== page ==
That summer of 1986 was my last in single figures. I marked the days off in this diary – a Christmas present – with a sense of disbelief. My fingers instantly remember its heft. This was the first in an unbroken chain of journals. The slim pencil still here, hiding in the spine, this randomised leatherette grain, the impressive gold lettering and inside, yes!, the thrilling superstring of London’s tube map. 1986. I think of that year as the beginning of my consciousness. The birth of a continuing sensible thread connecting me through time in a traceable arc. I wrote faintly in this diary, barely brushing the pages. Using it – using it up – felt wrong.
I squat in their attic next to the suitcase of my old things. The roller skates I’ve been sent to collect temporarily forgotten. This, like all of my diaries, falls open in July. On July 19th I had recorded my earliest foggy memory, the echo of a conversation that had looped in my memory for four years. On this day in 1982, the day before my sixth birthday, my mother was alive:
Me: ‘Is that the Queen’s sister?’
Mother: ‘No, she is a shopkeeper’s daughter. She is also our Prime Minister.’
Me: ‘What about him? Is he the King?’
Mother: ‘No, we don’t have a King. That man was an actor. Now he is the President of the United States.’
Me: ‘They look like King and Queen of the world.’
Mother: ‘They are in a way.’
I close my eyes and flip the page. July 20th. A marker in time. I know it’s blank. I wanted to go to Hyde Park to see the horses. A single IRA nail had pierced her femoral artery. I was six. I didn’t know how to stem the bleeding. Thereafter, in all my diaries, always this – our last remembered conversation on July 19th, and always on the 20th nothing. Writing, not writing. The emptiness, that sacred space had became a totem.
My father became a widower in his thirties. Now, in his sixty-first year he is squarely handsome in a way which sadly skipped a generation. He met Jean a full three years after my mother’s death, time enough for childhood’s conservatism to impress on me its fusty dread. Jean meant change. She would stay sometimes in the summer of 1986. I took an instant dislike.
I’d been chicken dancing before that year, pre-consciousness, in a sense before time, when I was a mere potential, a chaotic collection. If you listen you’ll hear it – that bright, synthetic melody. Mimetic. It invades your brain like a storm. And with its own prescribed dance it was perfect for blocking out the future, for filling myself to the brim; a comfortable, predictable infusion. I did it in secret. The music was self replicating, archetypal, vaguely Austrian. It embedded itself in the temporal lobes. I didn’t need the things other obsessive compulsives required: no soaps with which to scrub, no light switches to flick, no extraneous props at all – though in time I added for the sake of authenticity a tea cosy hat with a glove cockscomb. I needed nothing but the memory of a song and dance. Chicken dancing kept the world at bay. It filled spaces, imposed order.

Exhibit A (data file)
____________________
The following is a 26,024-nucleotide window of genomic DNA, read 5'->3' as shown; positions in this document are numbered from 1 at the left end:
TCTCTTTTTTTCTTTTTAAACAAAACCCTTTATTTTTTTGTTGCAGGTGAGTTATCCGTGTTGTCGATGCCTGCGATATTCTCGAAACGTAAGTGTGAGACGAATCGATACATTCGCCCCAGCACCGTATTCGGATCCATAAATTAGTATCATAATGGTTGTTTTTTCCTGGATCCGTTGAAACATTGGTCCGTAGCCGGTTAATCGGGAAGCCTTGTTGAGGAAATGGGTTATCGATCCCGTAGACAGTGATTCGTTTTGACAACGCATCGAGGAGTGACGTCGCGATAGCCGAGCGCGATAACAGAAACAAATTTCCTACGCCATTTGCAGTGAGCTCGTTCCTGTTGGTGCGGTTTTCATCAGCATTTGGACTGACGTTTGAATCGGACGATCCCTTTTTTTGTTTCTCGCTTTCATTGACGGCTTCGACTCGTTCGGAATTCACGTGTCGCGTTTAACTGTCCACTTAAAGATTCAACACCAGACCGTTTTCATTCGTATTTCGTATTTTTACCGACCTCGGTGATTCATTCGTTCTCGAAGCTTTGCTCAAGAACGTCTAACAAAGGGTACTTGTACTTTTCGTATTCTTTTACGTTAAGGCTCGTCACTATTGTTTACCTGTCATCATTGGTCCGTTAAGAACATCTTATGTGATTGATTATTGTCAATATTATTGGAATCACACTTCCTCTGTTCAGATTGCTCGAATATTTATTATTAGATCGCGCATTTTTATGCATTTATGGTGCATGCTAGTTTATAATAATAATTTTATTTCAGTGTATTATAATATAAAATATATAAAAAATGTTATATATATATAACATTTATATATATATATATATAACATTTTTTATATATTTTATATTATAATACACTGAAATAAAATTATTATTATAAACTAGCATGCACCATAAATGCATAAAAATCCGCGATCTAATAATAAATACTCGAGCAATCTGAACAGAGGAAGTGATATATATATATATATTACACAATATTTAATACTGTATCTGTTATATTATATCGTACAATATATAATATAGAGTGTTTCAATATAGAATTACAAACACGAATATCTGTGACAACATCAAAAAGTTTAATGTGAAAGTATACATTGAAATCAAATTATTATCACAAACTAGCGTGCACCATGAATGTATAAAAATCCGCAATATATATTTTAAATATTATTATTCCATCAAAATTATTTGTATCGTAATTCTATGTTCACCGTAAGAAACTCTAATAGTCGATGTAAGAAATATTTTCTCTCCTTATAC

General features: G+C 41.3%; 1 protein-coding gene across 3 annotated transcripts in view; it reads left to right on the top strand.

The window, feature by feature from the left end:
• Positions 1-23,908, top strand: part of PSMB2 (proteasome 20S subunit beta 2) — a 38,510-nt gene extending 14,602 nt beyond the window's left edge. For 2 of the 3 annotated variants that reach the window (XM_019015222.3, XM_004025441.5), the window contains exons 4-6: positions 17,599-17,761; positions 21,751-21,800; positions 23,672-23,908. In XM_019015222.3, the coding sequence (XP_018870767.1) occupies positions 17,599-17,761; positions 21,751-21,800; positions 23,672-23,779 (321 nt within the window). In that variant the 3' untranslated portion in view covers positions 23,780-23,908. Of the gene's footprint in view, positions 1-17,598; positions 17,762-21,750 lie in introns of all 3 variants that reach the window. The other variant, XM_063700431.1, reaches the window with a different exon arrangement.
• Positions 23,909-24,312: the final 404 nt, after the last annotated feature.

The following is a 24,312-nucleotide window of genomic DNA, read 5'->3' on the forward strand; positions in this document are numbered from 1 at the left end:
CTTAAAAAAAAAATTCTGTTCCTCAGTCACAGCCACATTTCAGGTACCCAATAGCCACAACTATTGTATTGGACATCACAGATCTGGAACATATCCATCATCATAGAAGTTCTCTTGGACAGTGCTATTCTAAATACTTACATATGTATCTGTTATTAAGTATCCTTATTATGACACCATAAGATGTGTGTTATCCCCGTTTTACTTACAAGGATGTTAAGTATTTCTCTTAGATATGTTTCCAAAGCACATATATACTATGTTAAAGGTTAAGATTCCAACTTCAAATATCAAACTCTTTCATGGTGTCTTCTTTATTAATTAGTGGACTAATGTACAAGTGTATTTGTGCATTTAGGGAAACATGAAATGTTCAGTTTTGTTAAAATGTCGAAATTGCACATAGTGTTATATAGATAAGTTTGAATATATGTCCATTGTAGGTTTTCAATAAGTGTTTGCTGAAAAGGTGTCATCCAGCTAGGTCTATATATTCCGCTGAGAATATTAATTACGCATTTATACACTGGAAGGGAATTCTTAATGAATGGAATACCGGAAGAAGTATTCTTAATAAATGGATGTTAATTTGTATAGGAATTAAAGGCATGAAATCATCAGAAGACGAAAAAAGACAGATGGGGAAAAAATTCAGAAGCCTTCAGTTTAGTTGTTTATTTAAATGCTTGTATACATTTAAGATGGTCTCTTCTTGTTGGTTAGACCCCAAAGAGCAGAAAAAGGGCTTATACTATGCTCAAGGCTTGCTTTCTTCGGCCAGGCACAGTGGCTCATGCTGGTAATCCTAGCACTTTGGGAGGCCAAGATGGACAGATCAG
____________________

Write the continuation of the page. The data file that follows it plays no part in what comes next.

A memory rising. I flick pages. Yes, here: June 22nd 1986. We watched the disreputable football game between England and Argentina, you know the one. Jean joined us. My preparation was fastidious: my shirt was inside-out as befitting an international game, I wore the correct blue socks with the stripes down the sides, I sat in the appropriate chair. Yet still the gods were against us. In my diary I recorded this: England out of the World Cup. It is my fault. Not the players’ nor manager’s, not even the skilled if fraudulent Diego Maradona’s fault but mine. Bad blood had entered our home. That night, after midnight when the house slept I crept downstairs. The exorcism – I remember it now – was terrifying, exultant, transformational. I put on my chicken dance hat and started the mental music, the gloriously extended five-and-a-half minute club edit. When it stopped I did it again. It was a communion. A consuming flame. Into it I threw every fibre of my soul. It was fuelled by disappointments, by rage and uncertainty, by excoriating injustice. When I was done I collapsed panting on the floor, my cheek pressed into the carpet. For the first time I felt weightless, vacant. I sensed absolution. In the corner of the room I saw her then; Jean. She sat huddled in an armchair, her eyes wide with insomnia and shock. My intestines clenched.
She said: ‘I dance when I’m sad. Can we do it again, together?’
‘All right,’ I squeaked.
We danced until dawn, until we were empty. In the morning I asked my father if Jean could move in.
Downstairs, my children are with Jean, the Grandmother they love impossibly. She clears space for these her seedlings like she did for me, nourishes them, allows them to unfurl. I turn back and read again. This time I see something new, a promise, the possibility of reinvention. Thatcher, Reagan, my father, Jean, even the IRA and Maradona all reinvented themselves to become the kings and queens of their worlds. And now, jobless and unexpectedly alone I know she has sent me up here to learn this lesson afresh, the roller skates are a ruse. I flick the page again to July 20th. There. A small note in Jean’s hand on a page so holy I would allow only her to mark it. It says simply this: vessels must be empty before they can be filled.
I pull out the chicken dance hat from my suitcase and after twenty four years of absence, I find that the music, the movements, come naturally.